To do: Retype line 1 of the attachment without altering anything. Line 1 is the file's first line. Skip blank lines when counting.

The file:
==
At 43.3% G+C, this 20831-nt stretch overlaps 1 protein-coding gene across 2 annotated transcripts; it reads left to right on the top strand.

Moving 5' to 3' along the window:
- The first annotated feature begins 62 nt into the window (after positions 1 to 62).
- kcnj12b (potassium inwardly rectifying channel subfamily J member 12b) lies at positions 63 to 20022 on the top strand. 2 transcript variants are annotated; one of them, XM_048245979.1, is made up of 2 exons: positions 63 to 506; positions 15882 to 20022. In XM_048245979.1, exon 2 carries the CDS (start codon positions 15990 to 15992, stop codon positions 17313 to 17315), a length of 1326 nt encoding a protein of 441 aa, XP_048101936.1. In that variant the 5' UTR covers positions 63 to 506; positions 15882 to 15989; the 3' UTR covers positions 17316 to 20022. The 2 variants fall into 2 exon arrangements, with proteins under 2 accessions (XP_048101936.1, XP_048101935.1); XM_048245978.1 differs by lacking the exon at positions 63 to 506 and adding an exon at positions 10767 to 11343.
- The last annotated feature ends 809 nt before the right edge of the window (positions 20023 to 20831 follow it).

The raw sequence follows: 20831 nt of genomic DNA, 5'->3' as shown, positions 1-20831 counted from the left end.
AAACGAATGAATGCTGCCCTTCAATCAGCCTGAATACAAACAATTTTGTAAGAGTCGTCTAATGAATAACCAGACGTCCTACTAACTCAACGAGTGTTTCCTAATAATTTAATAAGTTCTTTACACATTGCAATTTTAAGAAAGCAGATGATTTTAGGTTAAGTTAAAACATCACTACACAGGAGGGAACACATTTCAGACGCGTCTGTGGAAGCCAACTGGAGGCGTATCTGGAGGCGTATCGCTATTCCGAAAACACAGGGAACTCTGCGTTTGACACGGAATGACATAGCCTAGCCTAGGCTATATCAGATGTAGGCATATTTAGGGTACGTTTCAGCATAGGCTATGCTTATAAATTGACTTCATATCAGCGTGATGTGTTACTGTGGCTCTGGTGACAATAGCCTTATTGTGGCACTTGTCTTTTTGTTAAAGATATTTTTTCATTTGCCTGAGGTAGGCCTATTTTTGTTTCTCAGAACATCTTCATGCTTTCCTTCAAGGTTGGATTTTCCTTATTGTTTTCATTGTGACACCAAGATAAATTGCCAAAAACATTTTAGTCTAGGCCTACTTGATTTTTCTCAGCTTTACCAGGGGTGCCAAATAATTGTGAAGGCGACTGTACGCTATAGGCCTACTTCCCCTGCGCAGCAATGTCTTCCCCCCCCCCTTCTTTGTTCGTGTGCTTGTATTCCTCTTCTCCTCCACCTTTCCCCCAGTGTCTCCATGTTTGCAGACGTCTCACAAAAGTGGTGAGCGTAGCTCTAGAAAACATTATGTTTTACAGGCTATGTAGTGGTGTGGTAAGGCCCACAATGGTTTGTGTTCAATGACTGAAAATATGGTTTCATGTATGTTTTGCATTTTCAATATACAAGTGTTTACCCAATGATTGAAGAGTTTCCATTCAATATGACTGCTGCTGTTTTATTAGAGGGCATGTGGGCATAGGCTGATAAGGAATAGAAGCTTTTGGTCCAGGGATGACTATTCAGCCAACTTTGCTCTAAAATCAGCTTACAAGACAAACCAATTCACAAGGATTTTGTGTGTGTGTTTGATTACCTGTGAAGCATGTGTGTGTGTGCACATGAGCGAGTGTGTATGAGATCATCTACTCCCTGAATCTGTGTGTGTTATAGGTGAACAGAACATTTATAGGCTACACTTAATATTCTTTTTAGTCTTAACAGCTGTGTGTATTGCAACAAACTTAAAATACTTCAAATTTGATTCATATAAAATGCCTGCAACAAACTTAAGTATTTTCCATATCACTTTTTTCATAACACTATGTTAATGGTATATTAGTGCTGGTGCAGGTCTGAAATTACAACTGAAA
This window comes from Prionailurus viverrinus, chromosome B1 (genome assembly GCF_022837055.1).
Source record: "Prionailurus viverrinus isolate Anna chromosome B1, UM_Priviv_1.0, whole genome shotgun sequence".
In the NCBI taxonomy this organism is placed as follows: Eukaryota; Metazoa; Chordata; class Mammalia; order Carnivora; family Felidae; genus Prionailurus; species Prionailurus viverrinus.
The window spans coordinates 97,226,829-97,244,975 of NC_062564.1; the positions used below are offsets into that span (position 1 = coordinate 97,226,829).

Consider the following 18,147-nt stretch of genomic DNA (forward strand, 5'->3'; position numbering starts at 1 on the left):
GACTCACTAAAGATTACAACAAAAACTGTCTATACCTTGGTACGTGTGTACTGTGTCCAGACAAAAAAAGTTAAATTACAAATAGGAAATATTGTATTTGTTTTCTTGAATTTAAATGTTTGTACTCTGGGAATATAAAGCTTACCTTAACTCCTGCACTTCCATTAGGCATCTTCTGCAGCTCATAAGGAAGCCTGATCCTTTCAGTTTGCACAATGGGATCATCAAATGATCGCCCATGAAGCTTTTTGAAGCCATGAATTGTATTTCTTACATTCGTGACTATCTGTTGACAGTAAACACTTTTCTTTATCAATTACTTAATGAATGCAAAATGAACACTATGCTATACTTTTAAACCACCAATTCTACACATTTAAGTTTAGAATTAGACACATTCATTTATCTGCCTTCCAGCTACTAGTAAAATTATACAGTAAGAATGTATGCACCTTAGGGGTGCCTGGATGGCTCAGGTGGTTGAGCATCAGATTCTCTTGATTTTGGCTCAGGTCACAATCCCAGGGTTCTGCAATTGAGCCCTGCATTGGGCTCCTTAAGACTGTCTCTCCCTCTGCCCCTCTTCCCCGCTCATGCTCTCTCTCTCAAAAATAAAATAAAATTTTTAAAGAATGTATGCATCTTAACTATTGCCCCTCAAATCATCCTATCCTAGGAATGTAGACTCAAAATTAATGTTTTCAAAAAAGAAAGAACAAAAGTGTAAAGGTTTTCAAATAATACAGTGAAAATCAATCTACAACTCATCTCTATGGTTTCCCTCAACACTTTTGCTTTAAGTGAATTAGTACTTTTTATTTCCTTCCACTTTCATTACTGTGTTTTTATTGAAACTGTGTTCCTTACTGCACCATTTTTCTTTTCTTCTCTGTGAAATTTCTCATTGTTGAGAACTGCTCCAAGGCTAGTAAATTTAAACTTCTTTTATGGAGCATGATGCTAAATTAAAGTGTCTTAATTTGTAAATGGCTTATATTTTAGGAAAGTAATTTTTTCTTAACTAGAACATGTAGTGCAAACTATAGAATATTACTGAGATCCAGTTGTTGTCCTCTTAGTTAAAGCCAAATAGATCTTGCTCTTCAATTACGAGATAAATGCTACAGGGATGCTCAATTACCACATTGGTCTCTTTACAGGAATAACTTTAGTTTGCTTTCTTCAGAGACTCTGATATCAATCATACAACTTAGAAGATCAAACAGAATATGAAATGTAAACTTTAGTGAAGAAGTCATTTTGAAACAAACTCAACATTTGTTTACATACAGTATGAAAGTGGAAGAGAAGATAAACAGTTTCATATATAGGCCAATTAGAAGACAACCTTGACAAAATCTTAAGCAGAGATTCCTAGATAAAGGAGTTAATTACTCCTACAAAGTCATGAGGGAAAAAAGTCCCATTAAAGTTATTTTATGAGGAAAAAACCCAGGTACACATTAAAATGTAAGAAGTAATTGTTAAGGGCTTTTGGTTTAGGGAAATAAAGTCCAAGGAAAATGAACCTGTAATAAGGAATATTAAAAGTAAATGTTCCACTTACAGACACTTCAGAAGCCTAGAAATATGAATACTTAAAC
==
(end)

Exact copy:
At 43.3% G+C, this 20831-nt stretch overlaps 1 protein-coding gene across 2 annotated transcripts; it reads left to right on the top strand.